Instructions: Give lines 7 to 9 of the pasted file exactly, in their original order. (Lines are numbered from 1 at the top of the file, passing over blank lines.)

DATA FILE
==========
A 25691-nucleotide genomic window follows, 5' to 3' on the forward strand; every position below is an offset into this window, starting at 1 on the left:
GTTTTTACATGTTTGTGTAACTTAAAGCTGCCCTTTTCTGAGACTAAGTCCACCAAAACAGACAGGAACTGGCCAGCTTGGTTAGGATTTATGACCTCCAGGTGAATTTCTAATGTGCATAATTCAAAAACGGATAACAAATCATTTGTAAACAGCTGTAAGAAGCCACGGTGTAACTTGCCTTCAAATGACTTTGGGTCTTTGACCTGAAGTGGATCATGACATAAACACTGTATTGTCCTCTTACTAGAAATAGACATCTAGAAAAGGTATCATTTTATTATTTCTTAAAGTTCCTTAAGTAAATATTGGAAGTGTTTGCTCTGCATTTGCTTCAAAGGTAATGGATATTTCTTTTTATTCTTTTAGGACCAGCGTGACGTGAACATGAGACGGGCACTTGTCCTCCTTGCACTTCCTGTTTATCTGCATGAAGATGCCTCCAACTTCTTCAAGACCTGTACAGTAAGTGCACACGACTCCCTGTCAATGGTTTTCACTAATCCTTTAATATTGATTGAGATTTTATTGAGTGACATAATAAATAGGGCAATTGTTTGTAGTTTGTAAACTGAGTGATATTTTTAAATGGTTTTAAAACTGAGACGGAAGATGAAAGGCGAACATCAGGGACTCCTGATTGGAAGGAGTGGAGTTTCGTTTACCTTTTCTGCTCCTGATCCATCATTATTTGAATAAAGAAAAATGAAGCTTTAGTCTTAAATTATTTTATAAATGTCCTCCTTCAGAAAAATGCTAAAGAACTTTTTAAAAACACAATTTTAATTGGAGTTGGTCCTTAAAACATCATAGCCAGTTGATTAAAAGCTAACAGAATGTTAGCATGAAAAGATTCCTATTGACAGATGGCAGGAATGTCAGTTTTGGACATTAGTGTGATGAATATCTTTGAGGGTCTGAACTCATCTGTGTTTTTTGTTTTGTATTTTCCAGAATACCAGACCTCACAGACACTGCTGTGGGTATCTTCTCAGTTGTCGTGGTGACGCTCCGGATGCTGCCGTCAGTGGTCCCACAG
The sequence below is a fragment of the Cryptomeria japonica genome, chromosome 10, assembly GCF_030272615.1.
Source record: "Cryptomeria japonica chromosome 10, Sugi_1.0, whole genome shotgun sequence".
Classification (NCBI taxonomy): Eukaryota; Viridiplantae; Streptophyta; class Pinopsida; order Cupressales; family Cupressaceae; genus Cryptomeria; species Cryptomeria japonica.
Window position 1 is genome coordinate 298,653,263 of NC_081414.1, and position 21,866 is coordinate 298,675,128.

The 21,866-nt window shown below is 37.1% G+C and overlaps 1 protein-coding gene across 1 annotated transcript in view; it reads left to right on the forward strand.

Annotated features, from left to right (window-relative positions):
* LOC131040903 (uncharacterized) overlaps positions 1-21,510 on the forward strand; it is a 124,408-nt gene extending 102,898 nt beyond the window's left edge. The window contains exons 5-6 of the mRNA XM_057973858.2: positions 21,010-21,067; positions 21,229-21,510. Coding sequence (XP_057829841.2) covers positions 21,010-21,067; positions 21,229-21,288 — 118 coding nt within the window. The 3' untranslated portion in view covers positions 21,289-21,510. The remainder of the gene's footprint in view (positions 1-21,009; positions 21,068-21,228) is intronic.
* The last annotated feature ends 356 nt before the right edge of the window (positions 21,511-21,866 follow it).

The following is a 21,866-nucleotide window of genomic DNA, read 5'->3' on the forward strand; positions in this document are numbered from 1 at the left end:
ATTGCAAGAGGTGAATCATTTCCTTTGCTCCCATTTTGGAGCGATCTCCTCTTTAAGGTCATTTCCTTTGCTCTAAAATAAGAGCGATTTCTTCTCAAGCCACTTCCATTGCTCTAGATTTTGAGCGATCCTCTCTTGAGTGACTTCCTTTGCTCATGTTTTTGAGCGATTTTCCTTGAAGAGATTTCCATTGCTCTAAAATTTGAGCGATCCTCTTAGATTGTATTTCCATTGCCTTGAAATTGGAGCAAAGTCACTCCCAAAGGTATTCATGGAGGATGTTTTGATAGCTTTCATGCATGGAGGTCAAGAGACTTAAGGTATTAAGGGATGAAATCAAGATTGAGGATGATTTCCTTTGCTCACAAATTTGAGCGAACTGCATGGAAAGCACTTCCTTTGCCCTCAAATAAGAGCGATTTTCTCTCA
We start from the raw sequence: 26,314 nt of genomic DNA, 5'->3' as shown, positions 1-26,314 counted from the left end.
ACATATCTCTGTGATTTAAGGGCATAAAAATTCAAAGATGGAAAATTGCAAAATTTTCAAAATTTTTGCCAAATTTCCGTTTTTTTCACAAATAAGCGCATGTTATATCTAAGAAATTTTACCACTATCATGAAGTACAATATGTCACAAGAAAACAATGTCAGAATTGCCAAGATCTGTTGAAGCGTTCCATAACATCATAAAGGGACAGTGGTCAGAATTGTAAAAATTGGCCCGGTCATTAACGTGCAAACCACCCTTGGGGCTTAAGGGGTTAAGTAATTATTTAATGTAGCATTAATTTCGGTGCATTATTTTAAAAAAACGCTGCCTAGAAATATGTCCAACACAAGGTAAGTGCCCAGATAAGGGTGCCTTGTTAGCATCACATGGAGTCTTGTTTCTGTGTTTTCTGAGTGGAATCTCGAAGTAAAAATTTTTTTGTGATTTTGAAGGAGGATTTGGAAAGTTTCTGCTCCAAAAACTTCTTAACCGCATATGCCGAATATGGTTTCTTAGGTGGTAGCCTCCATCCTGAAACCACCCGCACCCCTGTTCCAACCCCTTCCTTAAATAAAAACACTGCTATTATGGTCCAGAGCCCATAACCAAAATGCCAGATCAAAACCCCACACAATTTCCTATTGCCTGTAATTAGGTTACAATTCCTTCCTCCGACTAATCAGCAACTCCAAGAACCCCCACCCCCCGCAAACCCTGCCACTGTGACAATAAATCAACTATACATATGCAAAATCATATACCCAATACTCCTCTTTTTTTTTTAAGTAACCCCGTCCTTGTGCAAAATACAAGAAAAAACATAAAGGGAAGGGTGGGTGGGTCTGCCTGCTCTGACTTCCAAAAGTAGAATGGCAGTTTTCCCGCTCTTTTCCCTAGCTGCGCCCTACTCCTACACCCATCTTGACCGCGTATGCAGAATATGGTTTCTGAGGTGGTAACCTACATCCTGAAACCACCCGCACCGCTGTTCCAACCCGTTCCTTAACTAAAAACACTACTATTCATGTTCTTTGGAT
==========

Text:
The 21,866-nt window shown below is 37.1% G+C and overlaps 1 protein-coding gene across 1 annotated transcript in view; it reads left to right on the forward strand.

Annotated features, from left to right (window-relative positions):
* LOC131040903 (uncharacterized) overlaps positions 1-21,510 on the forward strand; it is a 124,408-nt gene extending 102,898 nt beyond the window's left edge. The window contains exons 5-6 of the mRNA XM_057973858.2: positions 21,010-21,067; positions 21,229-21,510. Coding sequence (XP_057829841.2) covers positions 21,010-21,067; positions 21,229-21,288 — 118 coding nt within the window. The 3' untranslated portion in view covers positions 21,289-21,510. The remainder of the gene's footprint in view (positions 1-21,009; positions 21,068-21,228) is intronic.